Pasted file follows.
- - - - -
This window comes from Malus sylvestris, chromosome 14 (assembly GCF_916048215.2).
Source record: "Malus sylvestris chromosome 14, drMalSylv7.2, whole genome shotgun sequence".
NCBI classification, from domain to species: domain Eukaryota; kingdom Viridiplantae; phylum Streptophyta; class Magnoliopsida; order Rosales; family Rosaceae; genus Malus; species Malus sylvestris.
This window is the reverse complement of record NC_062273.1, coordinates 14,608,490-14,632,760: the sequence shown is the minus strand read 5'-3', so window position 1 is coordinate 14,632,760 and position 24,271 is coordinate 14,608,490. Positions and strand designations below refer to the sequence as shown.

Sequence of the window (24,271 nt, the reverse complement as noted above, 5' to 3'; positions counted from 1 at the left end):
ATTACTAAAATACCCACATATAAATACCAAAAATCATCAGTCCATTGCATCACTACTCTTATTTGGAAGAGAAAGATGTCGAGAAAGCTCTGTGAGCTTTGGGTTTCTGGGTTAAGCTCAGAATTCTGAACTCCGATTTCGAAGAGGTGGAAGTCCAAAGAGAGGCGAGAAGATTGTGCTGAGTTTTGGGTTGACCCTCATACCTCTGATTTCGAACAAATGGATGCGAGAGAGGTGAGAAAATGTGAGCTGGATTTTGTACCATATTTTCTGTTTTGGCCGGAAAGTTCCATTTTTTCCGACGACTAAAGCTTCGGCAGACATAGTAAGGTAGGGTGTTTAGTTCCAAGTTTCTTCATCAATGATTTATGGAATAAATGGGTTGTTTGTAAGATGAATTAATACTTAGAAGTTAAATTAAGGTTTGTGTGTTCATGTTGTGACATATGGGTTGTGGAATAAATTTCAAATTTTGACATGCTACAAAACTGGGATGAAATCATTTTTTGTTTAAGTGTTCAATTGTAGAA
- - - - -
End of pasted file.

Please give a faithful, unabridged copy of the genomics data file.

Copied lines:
This window comes from Malus sylvestris, chromosome 14 (assembly GCF_916048215.2).
Source record: "Malus sylvestris chromosome 14, drMalSylv7.2, whole genome shotgun sequence".
NCBI classification, from domain to species: domain Eukaryota; kingdom Viridiplantae; phylum Streptophyta; class Magnoliopsida; order Rosales; family Rosaceae; genus Malus; species Malus sylvestris.
This window is the reverse complement of record NC_062273.1, coordinates 14,608,490-14,632,760: the sequence shown is the minus strand read 5'-3', so window position 1 is coordinate 14,632,760 and position 24,271 is coordinate 14,608,490. Positions and strand designations below refer to the sequence as shown.

Sequence of the window (24,271 nt, the reverse complement as noted above, 5' to 3'; positions counted from 1 at the left end):
ATTACTAAAATACCCACATATAAATACCAAAAATCATCAGTCCATTGCATCACTACTCTTATTTGGAAGAGAAAGATGTCGAGAAAGCTCTGTGAGCTTTGGGTTTCTGGGTTAAGCTCAGAATTCTGAACTCCGATTTCGAAGAGGTGGAAGTCCAAAGAGAGGCGAGAAGATTGTGCTGAGTTTTGGGTTGACCCTCATACCTCTGATTTCGAACAAATGGATGCGAGAGAGGTGAGAAAATGTGAGCTGGATTTTGTACCATATTTTCTGTTTTGGCCGGAAAGTTCCATTTTTTCCGACGACTAAAGCTTCGGCAGACATAGTAAGGTAGGGTGTTTAGTTCCAAGTTTCTTCATCAATGATTTATGGAATAAATGGGTTGTTTGTAAGATGAATTAATACTTAGAAGTTAAATTAAGGTTTGTGTGTTCATGTTGTGACATATGGGTTGTGGAATAAATTTCAAATTTTGACATGCTACAAAACTGGGATGAAATCATTTTTTGTTTAAGTGTTCAATTGTAGAA